‘Free markets’ really aren’t free


If there’s no such thing as a free lunch — and there isn’t: even the United States Department of Agriculture’s “free” National School Lunch Program cost $10.8 billion in fiscal year 2010 — then it stands to reason that the free market might not be entirely free either.

Financial markets

For example, to ensure that your bank has your money when you need it, the Federal Deposit Insurance Corp. collected part of its $19.2 billion in bank insurance premiums last year from , yep, your bank.

And let’s not forget the hundreds of billions of dollars the nation — that’s you and me — ponied up to keep the global financial market from imploding in the Great Bankster Caper of 2008. Free market? Not at 700 billion bucks.

Come to think of it, about the only thing free in that market is every one of those chiseling chuckleheads, not one of which ever went to jail.

Most markets not free

Fact is most markets are not free. They are, however, fair because tough, transparent — and, not free — regulation and oversight keep them that way.

At least that’s the idea behind regulators like the Securities and Exchange Commission, USDA’s meat inspection service and the Commodities Futures Trading Commission, the new favorite target of the anti-government crowd.

CFTC slipped into the crosshairs because of the yet-to-be implemented Dodd-Frank law, the 2010 banking and securities reform bill meant to plug the financial loopholes that almost sank the global economy in 2008.

Under Dodd-Frank, the CFTC will oversee the “swaps” market, the big, opaque cloud of unregulated trading that composes the bulk of any day’s 160 million financial transactions around the world.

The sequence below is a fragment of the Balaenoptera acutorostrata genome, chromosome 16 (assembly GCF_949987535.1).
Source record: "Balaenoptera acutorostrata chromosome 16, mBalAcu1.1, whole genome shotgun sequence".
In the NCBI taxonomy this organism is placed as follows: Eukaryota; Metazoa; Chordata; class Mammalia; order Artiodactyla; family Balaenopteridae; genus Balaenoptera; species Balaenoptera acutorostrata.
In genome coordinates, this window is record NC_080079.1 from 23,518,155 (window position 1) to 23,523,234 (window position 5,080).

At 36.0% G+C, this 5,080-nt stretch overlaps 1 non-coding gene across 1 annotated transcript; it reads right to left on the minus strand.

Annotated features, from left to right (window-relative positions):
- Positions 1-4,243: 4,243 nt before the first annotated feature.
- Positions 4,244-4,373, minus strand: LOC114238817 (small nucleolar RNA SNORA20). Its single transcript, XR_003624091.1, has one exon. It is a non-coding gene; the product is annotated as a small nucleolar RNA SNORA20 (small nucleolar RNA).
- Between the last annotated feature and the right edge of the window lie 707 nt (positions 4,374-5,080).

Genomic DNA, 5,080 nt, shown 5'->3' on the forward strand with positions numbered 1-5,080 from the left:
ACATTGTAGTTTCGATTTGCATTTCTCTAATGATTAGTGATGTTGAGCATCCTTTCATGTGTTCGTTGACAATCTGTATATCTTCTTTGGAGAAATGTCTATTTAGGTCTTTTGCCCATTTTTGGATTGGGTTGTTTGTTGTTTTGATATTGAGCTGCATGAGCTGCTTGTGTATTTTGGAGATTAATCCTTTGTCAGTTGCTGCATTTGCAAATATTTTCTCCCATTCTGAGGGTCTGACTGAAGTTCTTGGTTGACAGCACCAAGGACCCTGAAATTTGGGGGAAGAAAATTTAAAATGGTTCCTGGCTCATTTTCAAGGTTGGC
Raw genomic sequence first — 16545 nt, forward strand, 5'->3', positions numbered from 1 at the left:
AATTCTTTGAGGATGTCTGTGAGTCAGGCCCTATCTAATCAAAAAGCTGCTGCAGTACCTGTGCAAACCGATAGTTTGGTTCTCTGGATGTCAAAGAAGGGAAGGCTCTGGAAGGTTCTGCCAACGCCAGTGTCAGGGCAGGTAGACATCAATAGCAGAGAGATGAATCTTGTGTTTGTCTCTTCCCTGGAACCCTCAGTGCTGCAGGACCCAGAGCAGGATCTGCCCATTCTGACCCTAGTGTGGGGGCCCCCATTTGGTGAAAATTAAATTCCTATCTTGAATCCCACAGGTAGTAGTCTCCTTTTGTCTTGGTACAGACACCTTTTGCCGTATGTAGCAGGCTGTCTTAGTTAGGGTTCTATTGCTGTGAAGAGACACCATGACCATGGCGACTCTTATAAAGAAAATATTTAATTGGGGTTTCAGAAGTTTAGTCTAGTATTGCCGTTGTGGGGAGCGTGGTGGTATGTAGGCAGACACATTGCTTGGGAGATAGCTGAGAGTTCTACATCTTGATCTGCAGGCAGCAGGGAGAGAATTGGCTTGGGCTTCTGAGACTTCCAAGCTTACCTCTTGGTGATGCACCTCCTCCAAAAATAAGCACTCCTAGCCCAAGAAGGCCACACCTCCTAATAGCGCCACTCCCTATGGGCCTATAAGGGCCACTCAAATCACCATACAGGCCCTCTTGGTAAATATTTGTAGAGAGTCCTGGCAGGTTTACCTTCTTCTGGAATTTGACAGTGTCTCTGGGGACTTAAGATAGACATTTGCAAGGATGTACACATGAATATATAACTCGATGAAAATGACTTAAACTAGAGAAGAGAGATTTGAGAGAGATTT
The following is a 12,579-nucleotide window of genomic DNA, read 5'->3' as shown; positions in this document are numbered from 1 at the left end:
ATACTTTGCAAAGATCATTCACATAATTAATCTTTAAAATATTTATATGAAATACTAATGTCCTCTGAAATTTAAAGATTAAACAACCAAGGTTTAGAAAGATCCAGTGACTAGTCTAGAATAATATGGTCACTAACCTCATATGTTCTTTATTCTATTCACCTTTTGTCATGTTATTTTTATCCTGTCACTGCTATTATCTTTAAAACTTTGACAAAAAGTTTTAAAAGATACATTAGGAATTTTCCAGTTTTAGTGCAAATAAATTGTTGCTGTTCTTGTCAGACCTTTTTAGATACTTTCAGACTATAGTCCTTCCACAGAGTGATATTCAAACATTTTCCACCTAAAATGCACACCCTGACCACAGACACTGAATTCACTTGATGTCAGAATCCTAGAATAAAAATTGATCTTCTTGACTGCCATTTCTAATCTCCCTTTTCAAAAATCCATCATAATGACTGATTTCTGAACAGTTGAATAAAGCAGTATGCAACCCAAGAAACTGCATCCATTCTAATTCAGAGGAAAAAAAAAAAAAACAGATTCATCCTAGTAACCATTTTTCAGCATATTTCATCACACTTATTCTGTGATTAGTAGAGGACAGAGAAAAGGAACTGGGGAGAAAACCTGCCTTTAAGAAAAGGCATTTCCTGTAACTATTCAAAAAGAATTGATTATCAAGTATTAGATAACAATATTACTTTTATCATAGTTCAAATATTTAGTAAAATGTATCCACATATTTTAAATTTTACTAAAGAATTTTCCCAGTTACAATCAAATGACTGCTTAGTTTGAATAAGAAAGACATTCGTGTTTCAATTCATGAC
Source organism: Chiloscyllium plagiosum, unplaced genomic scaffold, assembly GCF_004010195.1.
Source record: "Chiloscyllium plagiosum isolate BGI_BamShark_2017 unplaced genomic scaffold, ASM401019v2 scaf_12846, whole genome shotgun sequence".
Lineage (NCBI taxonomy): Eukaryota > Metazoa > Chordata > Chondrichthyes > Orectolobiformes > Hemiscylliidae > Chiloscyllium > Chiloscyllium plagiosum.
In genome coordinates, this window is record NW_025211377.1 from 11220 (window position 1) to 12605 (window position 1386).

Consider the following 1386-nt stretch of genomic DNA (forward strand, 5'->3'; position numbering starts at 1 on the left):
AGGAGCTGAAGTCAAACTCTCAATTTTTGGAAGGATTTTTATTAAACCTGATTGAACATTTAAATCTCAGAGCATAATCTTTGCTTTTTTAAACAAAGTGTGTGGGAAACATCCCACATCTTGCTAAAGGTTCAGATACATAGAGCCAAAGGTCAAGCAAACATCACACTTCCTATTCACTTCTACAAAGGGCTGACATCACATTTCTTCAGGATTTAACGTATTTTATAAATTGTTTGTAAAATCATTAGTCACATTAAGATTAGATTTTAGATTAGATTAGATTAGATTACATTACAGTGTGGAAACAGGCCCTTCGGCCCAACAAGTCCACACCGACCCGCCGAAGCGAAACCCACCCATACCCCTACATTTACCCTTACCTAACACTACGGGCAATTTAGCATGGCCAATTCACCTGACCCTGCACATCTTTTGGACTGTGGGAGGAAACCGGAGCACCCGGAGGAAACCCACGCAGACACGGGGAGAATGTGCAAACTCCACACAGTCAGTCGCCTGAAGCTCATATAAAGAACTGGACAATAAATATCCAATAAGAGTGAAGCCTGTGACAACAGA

Disinfect the market. In a speech to the OpRisk Europe meeting in London June 13, CFTC Commissioner Bart Chilton challenged some of the world’s financial whales, sharks and minnows to help “disinfect” what he called that “greatly grubby” market where $650 trillion of off-the-radar trading occurs yearly with “absolutely no government oversight” whatsoever.

In fact, Chilton told the Euro crowd, the CFTC “currently oversee(s) roughly $5 trillion in annualized trading volume,” or less than 0.8 percent of the global market.

Growing role

Farmers and ranchers might view the CFTC’s growing role as important and necessary. After all, many, as former clients of MF Global, continue to wait for their commodity hedging accounts to be made whole after the firm’s Oct. 31 crack-up due, reportedly, to foolish bets on shaky Greek bonds. Also, JP Morgan’s current dance with debt began with similar, unreported financial bets in London.

Only the deeply divisive House of Representatives thinks the CFTC should be pared, not strengthened, for the task. On June 6, a House appropriations subcommittee voted to cut CFTC’s budget from $202 million now to $182 million in 2013.

“The result of the House bill,” noted CFTC Chairman Gary Gensler after the move, “is to effectively put the interests of Wall Street ahead of those of the American public…”


With implementation of Dodd-Frank looming, Gensler likened the cuts to the “NFL expanding eightfold without adding any more referees… Imagine the mayhem…”

Mayhem, indeed, but this is politics today: the House hopes to kill Dodd-Frank by starving CFTC of the money the agency needs to implement it.

On June 12, however, a Senate appropriations subcommittee voted to boost CFTC’s 2013 budget to $308 million, more in line with the White House request and what the CFTC claims is needed.

The showdown begins

That means a showdown between House and Senate appropriators looms. The House claims the fight pits “free” markets against bigger government; the Senate believes the best markets are safe, transparent markets.

And you? Do you think $100 million more for the CFTC to implement Dodd-Frank is a good investment to guard against another $1 trillion financial meltdown or another MF Global mess? The answer is a no-brainer.

Then again, we’re talking about Congress here.


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Alan Guebert was raised on an 800-acre, 100-cow southern Illinois dairy farm. After graduation from the University of Illinois in 1980, he served as a writer and editor at Professional Farmers of America, Successful Farming magazine and Farm Journal magazine. His syndicated agricultural column, The Farm and Food File, began in June, 1993, and now appears weekly in more than 70 publications throughout the U.S. and Canada. He and spouse Catherine, a social worker, have two adult children. farmandfoodfile.com



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